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Hypertension, Not Blood Pressure Drugs, Linked to Birth Defects

WEDNESDAY, Oct. 19 (HealthDay News) -- Although pregnant women who have high blood pressure face a higher risk that their baby will be born with birth defects, new research indicates that the medications typically used to treat the condition will not raise that risk any further.

The finding suggests that the widely used class of high blood pressure medications known as angiotensin-converting enzyme (ACE) inhibitors are safe to use during the first trimester.

Published online Oct. 18 in the BMJ, the study results fill in a piece of the puzzle regarding the use of such medications, given that prior research had indicated that ACE inhibitors can be toxic to a fetus if used in the second and/or third trimester of pregnancy.

"Our finding suggests that it is likely the underlying hypertension, rather than use of antihypertensive drugs in the first trimester, that increases the risk of birth defects in offspring," the study authors, led by Dr. De-Kun Li of the Kaiser Foundation Research Institute in California, said in a news release from the journal.

The authors came to their conclusion after analyzing data collected between 1995 and 2008 on nearly 466,000 pairings of mothers and their children living in northern California.

The bottom line: pregnant women with high blood pressure bore a similar risk that their baby would be born with some type of birth defect whether or not they were prescribed an ACE inhibitor, another kind of high blood pressure control medication or nothing at all.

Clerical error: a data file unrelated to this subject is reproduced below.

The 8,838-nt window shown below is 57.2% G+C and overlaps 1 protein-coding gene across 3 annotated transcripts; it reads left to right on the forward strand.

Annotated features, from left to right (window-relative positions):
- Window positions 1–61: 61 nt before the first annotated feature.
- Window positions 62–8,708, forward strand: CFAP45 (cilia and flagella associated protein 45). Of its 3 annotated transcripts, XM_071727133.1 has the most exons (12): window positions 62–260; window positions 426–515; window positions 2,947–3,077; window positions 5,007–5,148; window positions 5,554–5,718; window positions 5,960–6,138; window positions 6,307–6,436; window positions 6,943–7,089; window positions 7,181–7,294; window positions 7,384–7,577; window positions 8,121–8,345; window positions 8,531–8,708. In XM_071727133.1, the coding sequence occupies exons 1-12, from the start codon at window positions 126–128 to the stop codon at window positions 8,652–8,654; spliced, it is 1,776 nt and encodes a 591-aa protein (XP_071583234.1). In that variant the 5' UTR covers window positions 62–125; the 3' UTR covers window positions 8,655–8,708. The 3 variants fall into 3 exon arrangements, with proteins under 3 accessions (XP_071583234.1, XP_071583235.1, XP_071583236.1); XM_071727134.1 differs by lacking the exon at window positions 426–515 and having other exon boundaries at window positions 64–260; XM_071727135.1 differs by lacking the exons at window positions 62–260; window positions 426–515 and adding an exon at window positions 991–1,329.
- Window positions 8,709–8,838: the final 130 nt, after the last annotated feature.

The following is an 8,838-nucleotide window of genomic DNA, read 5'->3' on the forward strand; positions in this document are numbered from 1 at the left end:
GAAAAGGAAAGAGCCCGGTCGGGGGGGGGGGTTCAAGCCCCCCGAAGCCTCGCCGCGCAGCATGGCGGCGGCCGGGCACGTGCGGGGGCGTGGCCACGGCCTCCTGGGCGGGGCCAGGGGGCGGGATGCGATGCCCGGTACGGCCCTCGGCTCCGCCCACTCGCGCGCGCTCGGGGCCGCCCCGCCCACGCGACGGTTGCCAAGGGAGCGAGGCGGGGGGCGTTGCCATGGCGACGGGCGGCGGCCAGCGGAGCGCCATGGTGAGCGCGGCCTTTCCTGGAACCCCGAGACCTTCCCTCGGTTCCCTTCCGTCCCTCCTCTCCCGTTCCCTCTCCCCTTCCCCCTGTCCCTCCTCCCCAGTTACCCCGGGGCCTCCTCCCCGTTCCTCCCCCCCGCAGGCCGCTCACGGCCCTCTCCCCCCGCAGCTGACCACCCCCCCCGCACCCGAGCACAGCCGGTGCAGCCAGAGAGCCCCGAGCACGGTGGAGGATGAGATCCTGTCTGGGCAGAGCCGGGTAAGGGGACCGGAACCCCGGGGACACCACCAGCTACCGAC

The authors noted that having high blood pressure during the first trimester did raise the birth defect risk relative to pregnant women with no high blood pressure. But their analysis pointed to the condition itself, rather than the treatment, as the primary cause for concern.

Dr. Arun Jeyabalan, an assistant professor in the division of maternal-fetal medicine in the department of obstetrics, gynecology and reproductive sciences at the University of Pittsburgh's Magee Women's Hospital, described the findings as "reassuring" yet "limited."

"The finding that there is a lack of increase in birth defects associated with [high blood pressure] medications is certainly reassuring," she noted. "But although the study is large, which is a strength, they don't have complete data on other medications that were used or on other conditions that are associated with, or may have caused, the hypertension," she added.

"So, I would say that there are some pieces of information that are missing," Jeyabalan cautioned. "And that would make me hesitate to come to the blanket conclusion they make. More research is needed, that will have more detail about the other underlying medical issues and maternal characteristics, as well as of all the medications that have been used or not used during the pregnancy."

More information

For more on pregnancy and high blood pressure, visit the March of Dimes.

-- Alan Mozes

SOURCES: Arun Jeyabalan, M.D., assistant professor, division of maternal-fetal medicine, department of obstetrics, gynecology and reproductive sciences, Magee Women's Hospital, University of Pittsburgh; BMJ, news release, Oct. 18, 2011

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